Islamic State a product of foreign intervention, most Arabs believe
The majority of respondents in 12 Arab countries – 58 per cent – say Islamic State is the product of foreign intervention and policies, according to a recent survey by the Arab Centre for Research and Policy Studies, based in Qatar.
Only 29 per cent of participants attributed the existence of Islamic State (IS) to internal conflicts in the Middle East, according to the fifth annual Arab Opinion Index 2016, which measures public opinion across the Arab world. At the same time, almost half – 43 per cent – said IS is a product of religious extremism and fanaticism in the Middle East.
Middle Eastern experts said many Arabs believe the US invasion in Iraq in 2003 led to the formation of IS.
“The origins of IS are in Iraq, and the US invasion and occupation created the conditions that made this possible, including de-Baathification and promoting sectarianism,” Mark Tessler, political science professor at University of Michigan, said, referring to the removal of the Baath Party from power.
“The majority of the Arabs think that the US invasion to Iraq was a huge mistake, primarily driven by American interest in controlling the oil fields,” said Mustafa Gurbuz, non-resident analyst at the Arab Centre Washington DC, and adjunct professor in Arab World Studies at American University.
The origins of Islamic State can be traced back to the Sunni insurgency, led by al-Qaeda in Iraq, against the Shiite-dominated government that replaced Saddam Hussein. While Hussein’s government was secular, it was largely dominated by Iraqi’s Sunni minority.
These “provided vulnerable conditions in which the very extreme fringe minorities who likely experienced oppression and marginalisation were able to gain territory and control,” said Tamara Kharroub, assistant director at the Arab Centre Washington DC.
The Arab Opinion Index 2016 was conducted in 12 countries: Algeria, Egypt, Iraq, Jordan, Kuwait, Lebanon, Mauritania, Morocco, Palestine, Saudi Arabia, Sudan, and Tunisia. The report surveyed 18,310 respondents face-to-face.
The survey also found 89 per cent of respondents have negative views of IS, while 5 per cent had positive views. A respondent’s religious beliefs were not a factor in whether they had positive or negative views.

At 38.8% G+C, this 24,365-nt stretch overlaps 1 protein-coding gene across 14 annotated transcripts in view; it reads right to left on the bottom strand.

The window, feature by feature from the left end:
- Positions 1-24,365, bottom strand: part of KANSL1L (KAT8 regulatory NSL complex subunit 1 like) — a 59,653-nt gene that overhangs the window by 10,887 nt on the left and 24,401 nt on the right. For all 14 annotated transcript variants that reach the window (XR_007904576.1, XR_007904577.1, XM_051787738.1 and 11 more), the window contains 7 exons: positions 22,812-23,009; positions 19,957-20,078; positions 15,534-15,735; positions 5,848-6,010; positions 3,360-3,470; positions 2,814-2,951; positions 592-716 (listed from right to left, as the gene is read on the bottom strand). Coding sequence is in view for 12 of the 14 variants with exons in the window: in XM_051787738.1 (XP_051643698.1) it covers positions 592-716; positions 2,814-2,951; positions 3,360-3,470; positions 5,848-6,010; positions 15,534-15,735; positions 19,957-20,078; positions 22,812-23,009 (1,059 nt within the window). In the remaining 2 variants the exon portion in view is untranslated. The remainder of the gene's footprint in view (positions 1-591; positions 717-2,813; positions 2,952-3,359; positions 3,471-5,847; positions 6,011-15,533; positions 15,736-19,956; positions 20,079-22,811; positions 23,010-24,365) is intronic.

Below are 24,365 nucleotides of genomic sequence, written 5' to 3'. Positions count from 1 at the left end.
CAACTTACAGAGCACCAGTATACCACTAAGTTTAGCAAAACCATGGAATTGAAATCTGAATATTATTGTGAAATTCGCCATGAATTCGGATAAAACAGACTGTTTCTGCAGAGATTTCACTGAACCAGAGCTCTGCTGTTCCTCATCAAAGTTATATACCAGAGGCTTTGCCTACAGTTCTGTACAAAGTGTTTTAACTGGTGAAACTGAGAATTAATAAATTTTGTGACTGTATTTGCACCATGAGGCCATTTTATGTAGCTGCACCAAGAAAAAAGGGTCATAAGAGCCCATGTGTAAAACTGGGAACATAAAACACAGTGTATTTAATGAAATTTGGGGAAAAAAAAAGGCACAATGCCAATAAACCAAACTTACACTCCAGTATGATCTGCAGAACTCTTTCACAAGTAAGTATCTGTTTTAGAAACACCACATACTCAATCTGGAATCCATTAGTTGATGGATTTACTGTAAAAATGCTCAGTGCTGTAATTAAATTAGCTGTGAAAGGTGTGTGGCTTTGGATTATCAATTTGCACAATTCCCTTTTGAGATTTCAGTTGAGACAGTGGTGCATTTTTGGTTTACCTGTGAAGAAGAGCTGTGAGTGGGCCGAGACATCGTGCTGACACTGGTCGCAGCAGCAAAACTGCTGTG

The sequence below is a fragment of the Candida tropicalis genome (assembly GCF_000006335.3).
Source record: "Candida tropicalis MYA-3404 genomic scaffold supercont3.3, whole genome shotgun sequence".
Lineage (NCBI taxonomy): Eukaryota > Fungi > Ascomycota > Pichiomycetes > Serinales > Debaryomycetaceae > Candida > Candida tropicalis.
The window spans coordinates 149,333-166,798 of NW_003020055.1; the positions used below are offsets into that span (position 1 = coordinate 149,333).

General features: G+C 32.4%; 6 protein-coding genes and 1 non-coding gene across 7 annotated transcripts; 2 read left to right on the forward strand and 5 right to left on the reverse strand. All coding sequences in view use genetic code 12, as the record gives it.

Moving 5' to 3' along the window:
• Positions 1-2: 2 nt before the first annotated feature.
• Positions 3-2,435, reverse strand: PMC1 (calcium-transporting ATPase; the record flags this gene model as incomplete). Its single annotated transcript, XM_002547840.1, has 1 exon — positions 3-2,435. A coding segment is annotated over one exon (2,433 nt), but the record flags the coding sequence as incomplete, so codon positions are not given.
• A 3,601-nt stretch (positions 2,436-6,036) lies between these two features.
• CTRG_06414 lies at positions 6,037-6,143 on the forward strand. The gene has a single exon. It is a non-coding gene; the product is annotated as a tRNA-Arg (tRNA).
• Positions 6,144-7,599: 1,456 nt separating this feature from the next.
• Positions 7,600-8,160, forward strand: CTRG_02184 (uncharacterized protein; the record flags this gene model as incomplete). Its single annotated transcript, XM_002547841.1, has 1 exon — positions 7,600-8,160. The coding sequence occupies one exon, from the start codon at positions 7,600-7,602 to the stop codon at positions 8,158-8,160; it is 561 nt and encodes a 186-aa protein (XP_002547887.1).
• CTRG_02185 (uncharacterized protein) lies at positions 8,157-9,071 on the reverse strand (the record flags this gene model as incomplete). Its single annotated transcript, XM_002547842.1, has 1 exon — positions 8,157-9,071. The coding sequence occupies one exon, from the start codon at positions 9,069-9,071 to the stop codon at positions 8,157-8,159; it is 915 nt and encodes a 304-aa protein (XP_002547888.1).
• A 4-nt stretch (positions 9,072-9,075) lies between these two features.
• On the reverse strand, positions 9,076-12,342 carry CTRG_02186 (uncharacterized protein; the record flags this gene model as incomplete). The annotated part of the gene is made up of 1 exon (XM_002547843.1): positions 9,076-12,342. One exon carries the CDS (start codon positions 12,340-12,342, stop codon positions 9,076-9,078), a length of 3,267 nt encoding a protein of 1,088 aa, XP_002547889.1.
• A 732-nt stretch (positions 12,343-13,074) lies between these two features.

“Support for IS is marginal among Arabs, which is consistent over the years. For Arabs, IS is too extreme and can never be compatible with their everyday Islam,” Gurbuz said. He also said extremist groups typically target marginalised youth who are a fringe minority in society.
“The fact that people in the West are surprised by this fact is more surprising than the data itself. The group and its actions represent a brutal terrorist group and criminal activities, which are generally not viewed positively by human beings,” Kharroub said.
Survey respondents said the best way to combat IS was using military efforts (17 per cent), followed by ending foreign intervention (15 per cent). Other options involved resolving the Palestine question (14 per cent), democratic transition (14 per cent) and dealing with the Syrian crisis (12 per cent).
Kharroub said any plan to defeat IS must address factors that caused the rise of the extremist group, such as military control and oppression of local populations and a lack of human rights and democratic principles. The economy is also key, Kharroub said, and employment opportunities should be provided for young people.
“Military efforts alone, without addressing the living conditions of the local populations and while using excessive force, even if they succeed in defeating IS, will create conditions that enable the rise of new offshoots and other extremist and violent groups,” she said.